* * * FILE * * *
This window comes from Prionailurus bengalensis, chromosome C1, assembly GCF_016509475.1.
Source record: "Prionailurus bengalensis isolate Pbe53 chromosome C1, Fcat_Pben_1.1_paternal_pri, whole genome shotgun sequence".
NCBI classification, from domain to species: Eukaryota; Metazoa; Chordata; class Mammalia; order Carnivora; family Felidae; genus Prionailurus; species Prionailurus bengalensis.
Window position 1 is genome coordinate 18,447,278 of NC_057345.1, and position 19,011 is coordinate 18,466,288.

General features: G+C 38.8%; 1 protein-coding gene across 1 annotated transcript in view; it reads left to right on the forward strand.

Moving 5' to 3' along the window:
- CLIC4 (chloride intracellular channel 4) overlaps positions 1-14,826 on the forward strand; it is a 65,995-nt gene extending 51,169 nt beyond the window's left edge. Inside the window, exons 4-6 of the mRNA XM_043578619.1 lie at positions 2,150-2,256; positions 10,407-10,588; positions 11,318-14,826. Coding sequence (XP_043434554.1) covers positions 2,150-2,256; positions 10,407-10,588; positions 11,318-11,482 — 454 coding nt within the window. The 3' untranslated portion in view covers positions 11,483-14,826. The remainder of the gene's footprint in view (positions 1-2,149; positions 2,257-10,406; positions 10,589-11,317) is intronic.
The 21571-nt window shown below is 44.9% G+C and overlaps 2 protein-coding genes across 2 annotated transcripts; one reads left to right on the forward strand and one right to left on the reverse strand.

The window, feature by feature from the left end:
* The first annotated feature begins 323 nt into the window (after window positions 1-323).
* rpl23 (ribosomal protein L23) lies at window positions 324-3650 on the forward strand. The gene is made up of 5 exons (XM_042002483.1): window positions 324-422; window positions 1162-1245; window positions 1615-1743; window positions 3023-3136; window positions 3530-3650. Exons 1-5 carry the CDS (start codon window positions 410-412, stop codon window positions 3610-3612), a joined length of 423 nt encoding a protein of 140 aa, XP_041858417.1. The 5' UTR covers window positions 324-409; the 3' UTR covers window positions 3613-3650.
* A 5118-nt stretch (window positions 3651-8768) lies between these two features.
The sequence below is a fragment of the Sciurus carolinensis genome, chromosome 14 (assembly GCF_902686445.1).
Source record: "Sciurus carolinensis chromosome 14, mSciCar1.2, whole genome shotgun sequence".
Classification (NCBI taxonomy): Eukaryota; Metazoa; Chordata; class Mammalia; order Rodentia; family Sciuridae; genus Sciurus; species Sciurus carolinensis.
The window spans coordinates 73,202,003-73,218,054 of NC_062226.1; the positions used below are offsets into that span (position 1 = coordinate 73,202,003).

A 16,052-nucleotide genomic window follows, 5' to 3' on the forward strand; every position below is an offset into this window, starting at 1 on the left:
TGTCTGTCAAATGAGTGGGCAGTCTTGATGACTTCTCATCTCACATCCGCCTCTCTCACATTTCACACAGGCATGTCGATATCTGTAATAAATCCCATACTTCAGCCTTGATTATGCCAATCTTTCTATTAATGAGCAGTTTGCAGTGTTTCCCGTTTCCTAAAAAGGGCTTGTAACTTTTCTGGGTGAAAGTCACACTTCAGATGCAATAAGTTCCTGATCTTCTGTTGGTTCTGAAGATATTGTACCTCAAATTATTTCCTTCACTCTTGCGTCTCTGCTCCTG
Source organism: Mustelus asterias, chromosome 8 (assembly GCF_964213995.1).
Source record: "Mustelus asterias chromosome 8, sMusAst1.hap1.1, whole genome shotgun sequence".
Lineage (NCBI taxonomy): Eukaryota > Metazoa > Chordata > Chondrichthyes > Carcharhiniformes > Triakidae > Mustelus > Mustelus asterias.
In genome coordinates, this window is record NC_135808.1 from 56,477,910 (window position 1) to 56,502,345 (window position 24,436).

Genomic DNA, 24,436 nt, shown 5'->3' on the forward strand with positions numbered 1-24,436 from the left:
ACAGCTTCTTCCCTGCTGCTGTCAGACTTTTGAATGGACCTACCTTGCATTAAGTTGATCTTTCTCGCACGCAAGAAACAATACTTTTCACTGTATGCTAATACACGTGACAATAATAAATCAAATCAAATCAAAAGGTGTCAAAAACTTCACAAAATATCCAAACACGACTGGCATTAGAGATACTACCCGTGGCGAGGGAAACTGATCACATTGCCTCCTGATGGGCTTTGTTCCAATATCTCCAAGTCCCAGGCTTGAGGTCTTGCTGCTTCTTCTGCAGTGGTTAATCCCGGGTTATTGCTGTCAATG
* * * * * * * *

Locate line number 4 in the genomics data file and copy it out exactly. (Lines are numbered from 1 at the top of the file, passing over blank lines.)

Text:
Window position 1 is genome coordinate 18,447,278 of NC_057345.1, and position 19,011 is coordinate 18,466,288.